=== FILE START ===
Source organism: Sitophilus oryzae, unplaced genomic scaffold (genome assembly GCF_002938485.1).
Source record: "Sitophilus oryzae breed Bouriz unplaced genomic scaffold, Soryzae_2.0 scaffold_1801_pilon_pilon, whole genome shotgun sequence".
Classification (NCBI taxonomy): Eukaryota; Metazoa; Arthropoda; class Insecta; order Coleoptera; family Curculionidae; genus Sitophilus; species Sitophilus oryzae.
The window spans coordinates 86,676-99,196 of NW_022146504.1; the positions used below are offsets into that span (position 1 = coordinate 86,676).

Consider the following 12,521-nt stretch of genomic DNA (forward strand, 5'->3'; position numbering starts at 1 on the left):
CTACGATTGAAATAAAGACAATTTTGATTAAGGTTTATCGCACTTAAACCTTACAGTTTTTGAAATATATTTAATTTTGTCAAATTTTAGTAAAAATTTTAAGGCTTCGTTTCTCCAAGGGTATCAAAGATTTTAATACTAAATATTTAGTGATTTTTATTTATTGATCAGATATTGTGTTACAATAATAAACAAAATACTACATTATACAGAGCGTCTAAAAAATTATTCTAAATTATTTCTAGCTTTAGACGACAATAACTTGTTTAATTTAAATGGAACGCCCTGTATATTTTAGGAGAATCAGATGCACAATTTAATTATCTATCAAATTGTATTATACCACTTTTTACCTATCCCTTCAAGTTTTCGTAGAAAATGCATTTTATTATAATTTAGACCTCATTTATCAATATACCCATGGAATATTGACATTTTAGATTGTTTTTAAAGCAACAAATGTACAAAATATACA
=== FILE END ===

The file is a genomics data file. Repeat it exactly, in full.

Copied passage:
Source organism: Sitophilus oryzae, unplaced genomic scaffold (genome assembly GCF_002938485.1).
Source record: "Sitophilus oryzae breed Bouriz unplaced genomic scaffold, Soryzae_2.0 scaffold_1801_pilon_pilon, whole genome shotgun sequence".
Classification (NCBI taxonomy): Eukaryota; Metazoa; Arthropoda; class Insecta; order Coleoptera; family Curculionidae; genus Sitophilus; species Sitophilus oryzae.
The window spans coordinates 86,676-99,196 of NW_022146504.1; the positions used below are offsets into that span (position 1 = coordinate 86,676).

Consider the following 12,521-nt stretch of genomic DNA (forward strand, 5'->3'; position numbering starts at 1 on the left):
CTACGATTGAAATAAAGACAATTTTGATTAAGGTTTATCGCACTTAAACCTTACAGTTTTTGAAATATATTTAATTTTGTCAAATTTTAGTAAAAATTTTAAGGCTTCGTTTCTCCAAGGGTATCAAAGATTTTAATACTAAATATTTAGTGATTTTTATTTATTGATCAGATATTGTGTTACAATAATAAACAAAATACTACATTATACAGAGCGTCTAAAAAATTATTCTAAATTATTTCTAGCTTTAGACGACAATAACTTGTTTAATTTAAATGGAACGCCCTGTATATTTTAGGAGAATCAGATGCACAATTTAATTATCTATCAAATTGTATTATACCACTTTTTACCTATCCCTTCAAGTTTTCGTAGAAAATGCATTTTATTATAATTTAGACCTCATTTATCAATATACCCATGGAATATTGACATTTTAGATTGTTTTTAAAGCAACAAATGTACAAAATATACA